By Matt Fairburn
Special to CSNNE.com
Leo Papile has been around basketball for his entire adult life, and he’s seen his fair share of success.
Since Papile founded the Boston Amateur Basketball Club in 1979, the program has won 17 national championships. He’s seen 19 of his players head to the NBA and dozens of others play at the Division-1 level in college.
He watched NBA Hall of Famer Patrick Ewing come through his program, and he spent 15 years in the Boston Celtics’ front office, where he had a hand in the entire draft process. In short, Papile knows basketball, and he knows Boston.
But even he hasn’t seen a class of players like BABC is sending to the 2013 NBA Draft. The club could have as many as four alumni drafted with two of their former players, Nerlens Noel (Kentucky) and Michael Carter-Williams (Syracuse), considered likely lottery picks. Papile can’t think of a class he’s had that compares to this one.
“No way,” Papile said. “Not even close.”
In addition to the two potential lottery picks, a pair of former Missouri Tigers, Phil Pressey and Alex Oriakhi, hope to hear their names called on June 27. Both played their AAU basketball for Papile at BABC. The four have taken different paths, but Pressey appreciates the rarity of what they’re doing.
“I didn’t notice we had that many people going into the draft,” Pressey said. “It’s crazy.”
Charlotte Bobcats forward Jeff Adrien is currently the lone NBA player born in Massachusetts, but the 2013 draft will provide the league with an influx of Boston-area talent. Oriakhi hopes he can be a part of putting Massachusetts on the map as a basketball state.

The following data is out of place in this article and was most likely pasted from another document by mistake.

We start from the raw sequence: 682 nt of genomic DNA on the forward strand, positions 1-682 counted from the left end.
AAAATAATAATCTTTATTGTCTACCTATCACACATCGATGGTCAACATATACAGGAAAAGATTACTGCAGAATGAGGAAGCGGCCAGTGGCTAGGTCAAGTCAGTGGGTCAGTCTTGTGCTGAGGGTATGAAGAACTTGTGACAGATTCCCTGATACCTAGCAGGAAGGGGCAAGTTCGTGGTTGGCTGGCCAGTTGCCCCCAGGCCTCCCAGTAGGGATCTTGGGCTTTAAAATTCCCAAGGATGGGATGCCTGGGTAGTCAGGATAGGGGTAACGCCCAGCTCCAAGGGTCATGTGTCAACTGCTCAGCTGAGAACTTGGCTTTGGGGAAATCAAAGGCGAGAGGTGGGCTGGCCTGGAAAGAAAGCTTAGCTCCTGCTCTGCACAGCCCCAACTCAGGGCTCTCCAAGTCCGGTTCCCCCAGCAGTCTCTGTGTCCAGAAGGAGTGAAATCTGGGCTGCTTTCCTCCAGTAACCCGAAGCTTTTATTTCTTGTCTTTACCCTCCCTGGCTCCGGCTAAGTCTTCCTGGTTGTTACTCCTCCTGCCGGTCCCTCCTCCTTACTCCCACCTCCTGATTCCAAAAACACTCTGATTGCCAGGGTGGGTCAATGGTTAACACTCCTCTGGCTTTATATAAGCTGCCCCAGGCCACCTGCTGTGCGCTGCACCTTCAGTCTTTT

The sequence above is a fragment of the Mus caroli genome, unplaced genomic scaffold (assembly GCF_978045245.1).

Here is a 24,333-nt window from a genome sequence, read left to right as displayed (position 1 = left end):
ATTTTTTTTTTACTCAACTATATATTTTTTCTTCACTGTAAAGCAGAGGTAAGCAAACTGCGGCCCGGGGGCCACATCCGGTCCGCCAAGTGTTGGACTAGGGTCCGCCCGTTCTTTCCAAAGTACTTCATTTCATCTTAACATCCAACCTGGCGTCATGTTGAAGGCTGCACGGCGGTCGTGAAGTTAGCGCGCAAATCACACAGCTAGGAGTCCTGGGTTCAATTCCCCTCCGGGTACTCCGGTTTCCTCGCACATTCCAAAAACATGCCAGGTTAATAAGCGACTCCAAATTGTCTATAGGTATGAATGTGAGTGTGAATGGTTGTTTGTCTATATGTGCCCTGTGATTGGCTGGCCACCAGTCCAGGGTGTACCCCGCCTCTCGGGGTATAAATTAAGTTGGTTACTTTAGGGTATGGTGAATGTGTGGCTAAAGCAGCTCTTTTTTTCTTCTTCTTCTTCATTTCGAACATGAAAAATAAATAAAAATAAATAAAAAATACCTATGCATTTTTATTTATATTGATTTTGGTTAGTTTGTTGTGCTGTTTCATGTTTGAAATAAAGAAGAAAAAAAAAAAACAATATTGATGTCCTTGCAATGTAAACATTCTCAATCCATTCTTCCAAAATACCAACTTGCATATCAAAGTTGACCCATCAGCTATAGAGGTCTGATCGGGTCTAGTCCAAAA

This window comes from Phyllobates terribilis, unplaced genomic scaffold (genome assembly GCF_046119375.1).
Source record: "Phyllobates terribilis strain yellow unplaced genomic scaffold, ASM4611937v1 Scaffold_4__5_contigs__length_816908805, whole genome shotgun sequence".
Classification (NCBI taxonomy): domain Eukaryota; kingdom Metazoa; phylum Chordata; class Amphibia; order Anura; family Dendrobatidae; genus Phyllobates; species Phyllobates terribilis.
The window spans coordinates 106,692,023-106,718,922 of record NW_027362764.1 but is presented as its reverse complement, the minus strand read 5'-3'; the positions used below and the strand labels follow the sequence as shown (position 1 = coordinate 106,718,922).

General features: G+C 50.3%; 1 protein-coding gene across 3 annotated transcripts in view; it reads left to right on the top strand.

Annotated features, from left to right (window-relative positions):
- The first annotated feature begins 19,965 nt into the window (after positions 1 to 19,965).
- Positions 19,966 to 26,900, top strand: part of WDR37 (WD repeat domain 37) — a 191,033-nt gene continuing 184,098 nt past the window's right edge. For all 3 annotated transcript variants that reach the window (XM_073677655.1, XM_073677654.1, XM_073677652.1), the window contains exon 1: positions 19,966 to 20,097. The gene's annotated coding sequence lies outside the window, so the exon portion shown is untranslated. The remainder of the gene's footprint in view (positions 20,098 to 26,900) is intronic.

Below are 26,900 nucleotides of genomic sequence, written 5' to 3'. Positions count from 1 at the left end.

“Massachusetts doesn’t really get a lot of recognition,” Oriakhi said. “It just shows it doesn’t really matter where you’re from. If you can play basketball, you can play basketball.”
Anyone who has spent anytime around Papile isn’t surprised that his club is producing NBA talent. His track record is strong and his demeanor is best described as tough.
“He’s an Italian Boston guy,” Oriakhi said with a laugh. “You know it’s all about toughness with him.”
Given his scouting background, Papile has certain traits that he looks for in his players. BABC plays a full-court defensive system, and it’s not for the faint of heart, which makes two characteristics particularly imporant to the veteran coach.
“We look for two things: brains and balls,” Papile said. “The fact that you’re a good basketball player helps. But it doesn’t necessariliy make us endear ourselves to you. But if you have brains and you have balls, you play our kind of music.”
Papile compares what he looks for in basketball players to what Bill Belichick or Bill Parcells look for in football players. That is, players who are willing to buy into his system and play his way.
“We like guys whose motors run rather than what I like to call YouTube guys,” Papile said. “Smash mouth basketball. I always say give me the five toughest guys in the gym and I’ll beat anybody.”
That toughness has benefited Papile’s players during the pre-draft process, which is comparable to the AAU basketball season, according to Oriakhi. The 100-game schedule BABC plays includes plenty of travel, and asks its players to deal with physical and mental exhaustion as well as time spent away from home.
The difference? When traveling to work out for NBA teams, players do so by plane rather than by car, the hotels are nicer, and the food and amenities are more readily available. Papile hopes his program makes the process easier.
“They’ve been to hell before,” Papile said. “This is nothing.”
This star-studded class isn't expected to be a flash in the pan, either. With more than 20 players from Massachusetts playing for Division-1 programs and a handful of prized recruits currently playing for BABC, the area is picking up momentum in terms of producing basketball talent.
“Overall," Pressey said, "high school basketball in Boston is on the come up.”
Despite the success his program has had, Papile knows his personality and style of coaching isn’t for everyone. But he thinks those that buy in to his system benefit in the long run.
“Some guys say ‘This guy’s a nut, I can’t do that,’ ” Papile said. “Others carry it with them. That’s not just basketball, that’s a life skill.”